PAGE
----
Something very unique for us this year, not only in Lent but also throughout this year of 2021 – but especially for Lent because the Solemnity of St. Joseph is during Lent, on March 19th – is an opportunity for faith formation over the next five Mondays.
Drawing upon a book developed by Fr. Donald Calloway, MIC, entitled, Consecration to St. Joseph: The Wonders of Our Spiritual Father, we are planning to have faith sharing gatherings on Mondays, one in the morning at 9:30 a.m. in the Conference Room and another at 6:00 p.m. in the Social Hall (you could choose to attend whichever is more convenient for you), to prepare for a “Consecration to Jesus through St. Joseph.”
The first, introductory gatherings are planned for Monday, February 15th, at either 9:30 a.m. or 6:00 p.m. It also looks like we might have a snowstorm brewing for that day, too! In case of inclement weather, I will post a summary at our parish website and a brief video outlining the process at our parish Facebook page. You could then decide if you would like to participate.
We have ordered 20 copies of the book and as of today (Friday, February 12th) only 5 people have told me specifically that they would like to participate in this. So, we should have enough copies of the book on hand (depending upon delivery of the books, too!) if you would like to simply show up, listen to the introductory presentation and then decide whether or not you would like to participate in the 4 additional gatherings on the subsequent Mondays until March 15th. The final event would be on Friday, March 19th, the Solemnity of St. Joseph. Those who would like to make the consecration to Jesus through St. Joseph could do so immediately following either the regular 8:35 a.m. Mass or after a Friday evening Mass on March 19th at 7:00 p.m. at St. Benedict, following the Friday evening Stations of the Cross.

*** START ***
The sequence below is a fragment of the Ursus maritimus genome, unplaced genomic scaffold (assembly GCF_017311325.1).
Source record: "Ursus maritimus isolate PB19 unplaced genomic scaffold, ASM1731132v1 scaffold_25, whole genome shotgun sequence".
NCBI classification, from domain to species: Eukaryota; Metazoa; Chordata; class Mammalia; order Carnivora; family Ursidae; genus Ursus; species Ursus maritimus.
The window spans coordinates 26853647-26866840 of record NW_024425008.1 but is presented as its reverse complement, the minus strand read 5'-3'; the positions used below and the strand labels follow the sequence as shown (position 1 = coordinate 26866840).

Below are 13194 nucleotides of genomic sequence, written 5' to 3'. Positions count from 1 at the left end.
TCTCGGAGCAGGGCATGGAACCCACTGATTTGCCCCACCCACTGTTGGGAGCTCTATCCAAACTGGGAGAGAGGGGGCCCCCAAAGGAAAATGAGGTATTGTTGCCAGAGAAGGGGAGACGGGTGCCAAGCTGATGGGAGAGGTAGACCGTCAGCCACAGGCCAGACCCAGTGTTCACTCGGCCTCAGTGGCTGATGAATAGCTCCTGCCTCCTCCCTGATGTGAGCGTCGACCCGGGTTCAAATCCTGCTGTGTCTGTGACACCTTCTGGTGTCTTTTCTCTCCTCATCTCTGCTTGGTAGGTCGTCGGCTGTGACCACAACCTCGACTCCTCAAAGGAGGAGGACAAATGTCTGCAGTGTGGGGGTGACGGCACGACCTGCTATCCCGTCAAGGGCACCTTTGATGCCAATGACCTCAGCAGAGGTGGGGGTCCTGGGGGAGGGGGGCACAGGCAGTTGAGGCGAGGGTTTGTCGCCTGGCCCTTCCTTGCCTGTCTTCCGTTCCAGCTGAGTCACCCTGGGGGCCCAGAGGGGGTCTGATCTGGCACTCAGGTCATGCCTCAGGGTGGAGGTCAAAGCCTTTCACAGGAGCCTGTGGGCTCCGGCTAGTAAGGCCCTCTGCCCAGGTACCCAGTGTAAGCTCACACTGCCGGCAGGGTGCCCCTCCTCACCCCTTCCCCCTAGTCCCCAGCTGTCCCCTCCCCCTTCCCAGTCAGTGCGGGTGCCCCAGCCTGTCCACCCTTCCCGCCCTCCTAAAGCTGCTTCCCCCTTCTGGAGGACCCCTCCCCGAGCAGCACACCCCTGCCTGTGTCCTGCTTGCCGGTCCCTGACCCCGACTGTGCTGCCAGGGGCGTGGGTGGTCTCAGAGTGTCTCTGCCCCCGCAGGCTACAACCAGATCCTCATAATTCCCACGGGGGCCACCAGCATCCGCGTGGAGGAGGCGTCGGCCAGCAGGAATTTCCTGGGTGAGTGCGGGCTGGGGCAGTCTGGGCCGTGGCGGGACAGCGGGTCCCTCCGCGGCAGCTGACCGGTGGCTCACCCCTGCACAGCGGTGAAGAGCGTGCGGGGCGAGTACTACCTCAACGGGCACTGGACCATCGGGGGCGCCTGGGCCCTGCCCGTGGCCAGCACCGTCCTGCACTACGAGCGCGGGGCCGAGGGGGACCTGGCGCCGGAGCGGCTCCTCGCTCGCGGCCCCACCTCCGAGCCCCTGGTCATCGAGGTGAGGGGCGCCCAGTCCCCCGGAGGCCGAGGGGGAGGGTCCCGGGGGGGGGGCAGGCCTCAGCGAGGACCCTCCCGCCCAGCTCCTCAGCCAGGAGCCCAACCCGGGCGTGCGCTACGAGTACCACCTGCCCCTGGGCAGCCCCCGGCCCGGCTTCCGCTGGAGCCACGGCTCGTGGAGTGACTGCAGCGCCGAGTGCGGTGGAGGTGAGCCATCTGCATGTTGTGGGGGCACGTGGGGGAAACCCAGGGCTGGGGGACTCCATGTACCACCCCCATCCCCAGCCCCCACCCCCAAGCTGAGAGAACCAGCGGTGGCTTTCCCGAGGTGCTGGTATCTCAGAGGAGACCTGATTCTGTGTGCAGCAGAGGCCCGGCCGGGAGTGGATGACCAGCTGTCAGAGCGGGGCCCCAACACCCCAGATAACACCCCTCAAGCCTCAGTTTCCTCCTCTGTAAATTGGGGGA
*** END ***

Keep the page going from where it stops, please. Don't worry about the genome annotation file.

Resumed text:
Another thing unique this year is an optional way of receiving ashes. Typically, as you know, we make the sign of the cross on the forehead with the ashes. This reminds us of the moment at Baptism – at the naming of the child – when the sign of the cross is traced on the forehead. Lent and Easter have a focus of renewing the graces of Baptism, which is why that sign is used at the beginning of Lent.
However, another way of expressing repentance with ashes is by sprinkling the ashes into one’s hair on the top of the head! This was a common practice in the Old Testament (see 2 Samuel 13:19 and Isaiah 61:3 for examples). And, in many countries in Europe this is the more common practice on Ash Wednesday. So, to have less person-to-person contact as the pandemic is winding down, the option of having the ashes sprinkled in your hair is available this year! In fact, we will assume that is the form you would like this year unless indicating that you’d prefer the sign of the cross.
May the Lord continue to bless us with joy and peace as disciples of Jesus and to help us to be always ready for the gift of eternal life in Heaven!